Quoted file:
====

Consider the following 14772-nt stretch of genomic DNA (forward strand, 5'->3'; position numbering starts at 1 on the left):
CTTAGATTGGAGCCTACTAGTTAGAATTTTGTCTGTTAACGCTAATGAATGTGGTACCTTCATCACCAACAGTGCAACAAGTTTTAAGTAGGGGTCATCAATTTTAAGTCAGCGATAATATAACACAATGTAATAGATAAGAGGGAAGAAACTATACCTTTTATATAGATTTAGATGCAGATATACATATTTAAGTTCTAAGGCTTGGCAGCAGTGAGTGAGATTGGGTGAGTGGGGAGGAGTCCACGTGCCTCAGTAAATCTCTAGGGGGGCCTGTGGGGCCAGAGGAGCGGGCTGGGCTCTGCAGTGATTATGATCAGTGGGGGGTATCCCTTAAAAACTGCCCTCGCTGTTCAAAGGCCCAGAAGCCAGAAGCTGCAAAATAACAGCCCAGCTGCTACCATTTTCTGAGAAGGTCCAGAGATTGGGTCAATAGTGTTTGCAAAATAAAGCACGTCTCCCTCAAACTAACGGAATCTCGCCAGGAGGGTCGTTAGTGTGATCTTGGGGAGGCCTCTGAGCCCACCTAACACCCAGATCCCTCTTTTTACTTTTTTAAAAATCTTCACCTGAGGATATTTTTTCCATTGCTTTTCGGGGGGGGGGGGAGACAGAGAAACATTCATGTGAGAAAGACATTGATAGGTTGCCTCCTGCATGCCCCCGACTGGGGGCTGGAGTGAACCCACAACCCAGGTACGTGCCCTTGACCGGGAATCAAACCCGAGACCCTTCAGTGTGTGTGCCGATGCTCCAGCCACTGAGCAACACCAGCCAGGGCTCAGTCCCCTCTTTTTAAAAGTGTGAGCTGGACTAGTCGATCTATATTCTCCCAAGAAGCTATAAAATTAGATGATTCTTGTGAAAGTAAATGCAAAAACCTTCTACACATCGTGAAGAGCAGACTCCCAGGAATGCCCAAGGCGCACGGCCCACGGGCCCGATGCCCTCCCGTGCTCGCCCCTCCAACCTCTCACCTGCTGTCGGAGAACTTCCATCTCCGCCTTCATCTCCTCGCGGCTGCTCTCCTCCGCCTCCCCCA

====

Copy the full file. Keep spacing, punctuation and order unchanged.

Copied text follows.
Consider the following 14772-nt stretch of genomic DNA (forward strand, 5'->3'; position numbering starts at 1 on the left):
CTTAGATTGGAGCCTACTAGTTAGAATTTTGTCTGTTAACGCTAATGAATGTGGTACCTTCATCACCAACAGTGCAACAAGTTTTAAGTAGGGGTCATCAATTTTAAGTCAGCGATAATATAACACAATGTAATAGATAAGAGGGAAGAAACTATACCTTTTATATAGATTTAGATGCAGATATACATATTTAAGTTCTAAGGCTTGGCAGCAGTGAGTGAGATTGGGTGAGTGGGGAGGAGTCCACGTGCCTCAGTAAATCTCTAGGGGGGCCTGTGGGGCCAGAGGAGCGGGCTGGGCTCTGCAGTGATTATGATCAGTGGGGGGTATCCCTTAAAAACTGCCCTCGCTGTTCAAAGGCCCAGAAGCCAGAAGCTGCAAAATAACAGCCCAGCTGCTACCATTTTCTGAGAAGGTCCAGAGATTGGGTCAATAGTGTTTGCAAAATAAAGCACGTCTCCCTCAAACTAACGGAATCTCGCCAGGAGGGTCGTTAGTGTGATCTTGGGGAGGCCTCTGAGCCCACCTAACACCCAGATCCCTCTTTTTACTTTTTTAAAAATCTTCACCTGAGGATATTTTTTCCATTGCTTTTCGGGGGGGGGGGGAGACAGAGAAACATTCATGTGAGAAAGACATTGATAGGTTGCCTCCTGCATGCCCCCGACTGGGGGCTGGAGTGAACCCACAACCCAGGTACGTGCCCTTGACCGGGAATCAAACCCGAGACCCTTCAGTGTGTGTGCCGATGCTCCAGCCACTGAGCAACACCAGCCAGGGCTCAGTCCCCTCTTTTTAAAAGTGTGAGCTGGACTAGTCGATCTATATTCTCCCAAGAAGCTATAAAATTAGATGATTCTTGTGAAAGTAAATGCAAAAACCTTCTACACATCGTGAAGAGCAGACTCCCAGGAATGCCCAAGGCGCACGGCCCACGGGCCCGATGCCCTCCCGTGCTCGCCCCTCCAACCTCTCACCTGCTGTCGGAGAACTTCCATCTCCGCCTTCATCTCCTCGCGGCTGCTCTCCTCCGCCTCCCCCA